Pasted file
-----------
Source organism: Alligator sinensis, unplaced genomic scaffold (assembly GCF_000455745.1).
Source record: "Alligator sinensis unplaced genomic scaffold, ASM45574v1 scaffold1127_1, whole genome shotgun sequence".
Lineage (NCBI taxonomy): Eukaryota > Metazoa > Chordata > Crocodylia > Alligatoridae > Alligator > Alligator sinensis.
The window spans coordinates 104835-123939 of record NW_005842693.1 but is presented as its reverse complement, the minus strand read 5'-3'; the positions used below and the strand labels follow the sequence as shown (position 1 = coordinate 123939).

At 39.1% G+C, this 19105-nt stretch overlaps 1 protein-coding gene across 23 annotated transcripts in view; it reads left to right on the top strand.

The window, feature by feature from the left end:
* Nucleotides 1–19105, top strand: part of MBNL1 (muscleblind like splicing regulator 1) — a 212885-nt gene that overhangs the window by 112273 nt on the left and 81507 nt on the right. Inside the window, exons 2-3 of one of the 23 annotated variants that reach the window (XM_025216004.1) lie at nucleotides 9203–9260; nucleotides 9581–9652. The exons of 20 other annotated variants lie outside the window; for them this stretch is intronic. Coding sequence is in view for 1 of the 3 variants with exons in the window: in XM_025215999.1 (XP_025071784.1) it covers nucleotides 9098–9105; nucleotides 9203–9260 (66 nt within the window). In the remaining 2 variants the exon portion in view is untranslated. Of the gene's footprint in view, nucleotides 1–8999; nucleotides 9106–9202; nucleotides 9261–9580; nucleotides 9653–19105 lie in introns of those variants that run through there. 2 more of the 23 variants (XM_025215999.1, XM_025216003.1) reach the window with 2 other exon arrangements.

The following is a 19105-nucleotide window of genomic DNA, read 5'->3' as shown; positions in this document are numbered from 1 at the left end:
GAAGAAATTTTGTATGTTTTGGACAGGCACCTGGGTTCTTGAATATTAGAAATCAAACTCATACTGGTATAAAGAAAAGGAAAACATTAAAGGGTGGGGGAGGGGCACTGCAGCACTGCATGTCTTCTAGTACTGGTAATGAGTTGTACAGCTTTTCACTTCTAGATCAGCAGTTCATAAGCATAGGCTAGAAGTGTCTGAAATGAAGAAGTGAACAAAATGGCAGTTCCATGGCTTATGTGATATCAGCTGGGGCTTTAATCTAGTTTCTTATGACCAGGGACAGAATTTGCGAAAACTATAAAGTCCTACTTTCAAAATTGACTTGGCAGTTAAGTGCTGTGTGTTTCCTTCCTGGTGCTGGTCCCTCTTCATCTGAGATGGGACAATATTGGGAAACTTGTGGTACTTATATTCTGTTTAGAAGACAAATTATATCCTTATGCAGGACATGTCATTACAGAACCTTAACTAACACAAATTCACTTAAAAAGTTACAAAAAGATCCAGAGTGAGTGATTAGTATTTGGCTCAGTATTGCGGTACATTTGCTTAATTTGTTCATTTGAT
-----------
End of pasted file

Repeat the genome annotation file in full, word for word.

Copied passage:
Source organism: Alligator sinensis, unplaced genomic scaffold (assembly GCF_000455745.1).
Source record: "Alligator sinensis unplaced genomic scaffold, ASM45574v1 scaffold1127_1, whole genome shotgun sequence".
Lineage (NCBI taxonomy): Eukaryota > Metazoa > Chordata > Crocodylia > Alligatoridae > Alligator > Alligator sinensis.
The window spans coordinates 104835-123939 of record NW_005842693.1 but is presented as its reverse complement, the minus strand read 5'-3'; the positions used below and the strand labels follow the sequence as shown (position 1 = coordinate 123939).

At 39.1% G+C, this 19105-nt stretch overlaps 1 protein-coding gene across 23 annotated transcripts in view; it reads left to right on the top strand.

The window, feature by feature from the left end:
* Nucleotides 1–19105, top strand: part of MBNL1 (muscleblind like splicing regulator 1) — a 212885-nt gene that overhangs the window by 112273 nt on the left and 81507 nt on the right. Inside the window, exons 2-3 of one of the 23 annotated variants that reach the window (XM_025216004.1) lie at nucleotides 9203–9260; nucleotides 9581–9652. The exons of 20 other annotated variants lie outside the window; for them this stretch is intronic. Coding sequence is in view for 1 of the 3 variants with exons in the window: in XM_025215999.1 (XP_025071784.1) it covers nucleotides 9098–9105; nucleotides 9203–9260 (66 nt within the window). In the remaining 2 variants the exon portion in view is untranslated. Of the gene's footprint in view, nucleotides 1–8999; nucleotides 9106–9202; nucleotides 9261–9580; nucleotides 9653–19105 lie in introns of those variants that run through there. 2 more of the 23 variants (XM_025215999.1, XM_025216003.1) reach the window with 2 other exon arrangements.

The following is a 19105-nucleotide window of genomic DNA, read 5'->3' as shown; positions in this document are numbered from 1 at the left end:
GAAGAAATTTTGTATGTTTTGGACAGGCACCTGGGTTCTTGAATATTAGAAATCAAACTCATACTGGTATAAAGAAAAGGAAAACATTAAAGGGTGGGGGAGGGGCACTGCAGCACTGCATGTCTTCTAGTACTGGTAATGAGTTGTACAGCTTTTCACTTCTAGATCAGCAGTTCATAAGCATAGGCTAGAAGTGTCTGAAATGAAGAAGTGAACAAAATGGCAGTTCCATGGCTTATGTGATATCAGCTGGGGCTTTAATCTAGTTTCTTATGACCAGGGACAGAATTTGCGAAAACTATAAAGTCCTACTTTCAAAATTGACTTGGCAGTTAAGTGCTGTGTGTTTCCTTCCTGGTGCTGGTCCCTCTTCATCTGAGATGGGACAATATTGGGAAACTTGTGGTACTTATATTCTGTTTAGAAGACAAATTATATCCTTATGCAGGACATGTCATTACAGAACCTTAACTAACACAAATTCACTTAAAAAGTTACAAAAAGATCCAGAGTGAGTGATTAGTATTTGGCTCAGTATTGCGGTACATTTGCTTAATTTGTTCATTTGAT